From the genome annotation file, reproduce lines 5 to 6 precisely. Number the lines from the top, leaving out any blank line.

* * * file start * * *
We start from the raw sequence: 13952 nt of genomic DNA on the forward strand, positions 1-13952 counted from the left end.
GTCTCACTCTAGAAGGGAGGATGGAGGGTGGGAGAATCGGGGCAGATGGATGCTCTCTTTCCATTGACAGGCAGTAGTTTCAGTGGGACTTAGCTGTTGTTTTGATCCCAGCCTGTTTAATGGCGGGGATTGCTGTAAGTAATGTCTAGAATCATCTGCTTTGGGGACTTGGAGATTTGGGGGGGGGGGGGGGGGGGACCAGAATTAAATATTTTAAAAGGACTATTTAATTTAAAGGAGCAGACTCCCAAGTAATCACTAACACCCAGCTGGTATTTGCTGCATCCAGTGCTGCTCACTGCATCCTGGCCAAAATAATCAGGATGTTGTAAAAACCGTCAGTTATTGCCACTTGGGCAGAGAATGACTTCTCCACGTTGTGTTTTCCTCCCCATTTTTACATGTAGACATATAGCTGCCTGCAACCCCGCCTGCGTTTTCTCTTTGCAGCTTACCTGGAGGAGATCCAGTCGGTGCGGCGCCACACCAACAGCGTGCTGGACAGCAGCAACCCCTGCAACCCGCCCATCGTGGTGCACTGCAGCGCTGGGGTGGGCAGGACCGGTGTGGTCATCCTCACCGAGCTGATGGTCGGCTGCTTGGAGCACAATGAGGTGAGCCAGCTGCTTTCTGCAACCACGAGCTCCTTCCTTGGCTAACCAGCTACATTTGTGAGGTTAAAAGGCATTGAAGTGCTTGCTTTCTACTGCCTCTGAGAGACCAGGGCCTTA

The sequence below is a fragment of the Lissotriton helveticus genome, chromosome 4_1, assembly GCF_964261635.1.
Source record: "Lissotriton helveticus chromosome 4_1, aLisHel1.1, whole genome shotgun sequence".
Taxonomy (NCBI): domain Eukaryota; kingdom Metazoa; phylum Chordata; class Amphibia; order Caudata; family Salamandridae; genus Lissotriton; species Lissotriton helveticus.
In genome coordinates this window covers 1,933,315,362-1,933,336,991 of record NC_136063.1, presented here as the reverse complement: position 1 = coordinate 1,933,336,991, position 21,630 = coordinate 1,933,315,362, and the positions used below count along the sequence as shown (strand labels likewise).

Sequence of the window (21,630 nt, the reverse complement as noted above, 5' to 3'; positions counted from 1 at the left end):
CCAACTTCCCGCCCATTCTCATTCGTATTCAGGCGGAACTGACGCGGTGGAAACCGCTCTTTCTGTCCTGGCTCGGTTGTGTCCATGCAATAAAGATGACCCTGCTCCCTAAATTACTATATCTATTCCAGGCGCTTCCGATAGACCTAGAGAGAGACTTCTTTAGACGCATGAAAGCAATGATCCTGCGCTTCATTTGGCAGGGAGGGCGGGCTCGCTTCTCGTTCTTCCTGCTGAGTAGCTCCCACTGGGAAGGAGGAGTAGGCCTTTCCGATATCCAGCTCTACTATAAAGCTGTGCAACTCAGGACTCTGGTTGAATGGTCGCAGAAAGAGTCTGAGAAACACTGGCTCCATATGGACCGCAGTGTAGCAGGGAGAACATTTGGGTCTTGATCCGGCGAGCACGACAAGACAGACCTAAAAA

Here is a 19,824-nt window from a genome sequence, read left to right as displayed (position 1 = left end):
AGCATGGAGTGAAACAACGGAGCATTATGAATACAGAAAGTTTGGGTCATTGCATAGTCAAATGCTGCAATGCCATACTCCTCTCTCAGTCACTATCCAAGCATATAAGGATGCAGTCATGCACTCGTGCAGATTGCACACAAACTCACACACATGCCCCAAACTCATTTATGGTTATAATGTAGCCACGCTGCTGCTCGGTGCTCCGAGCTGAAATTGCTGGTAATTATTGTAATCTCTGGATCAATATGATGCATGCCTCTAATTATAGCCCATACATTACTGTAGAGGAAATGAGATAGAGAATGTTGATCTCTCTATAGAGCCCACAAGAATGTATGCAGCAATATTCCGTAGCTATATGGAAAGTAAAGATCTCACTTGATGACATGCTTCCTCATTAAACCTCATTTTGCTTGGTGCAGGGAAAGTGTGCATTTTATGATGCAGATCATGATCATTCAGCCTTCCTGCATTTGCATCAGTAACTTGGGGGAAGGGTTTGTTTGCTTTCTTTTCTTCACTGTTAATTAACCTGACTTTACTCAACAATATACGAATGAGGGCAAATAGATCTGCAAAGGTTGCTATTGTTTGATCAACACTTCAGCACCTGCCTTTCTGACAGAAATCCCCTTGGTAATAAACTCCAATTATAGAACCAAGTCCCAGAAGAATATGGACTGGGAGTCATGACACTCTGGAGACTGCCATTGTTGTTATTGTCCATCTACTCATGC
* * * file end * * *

Taxonomy (NCBI): domain Eukaryota; kingdom Metazoa; phylum Chordata; class Amphibia; order Caudata; family Salamandridae; genus Lissotriton; species Lissotriton helveticus.
In genome coordinates this window covers 1,933,315,362-1,933,336,991 of record NC_136063.1, presented here as the reverse complement: position 1 = coordinate 1,933,336,991, position 21,630 = coordinate 1,933,315,362, and the positions used below count along the sequence as shown (strand labels likewise).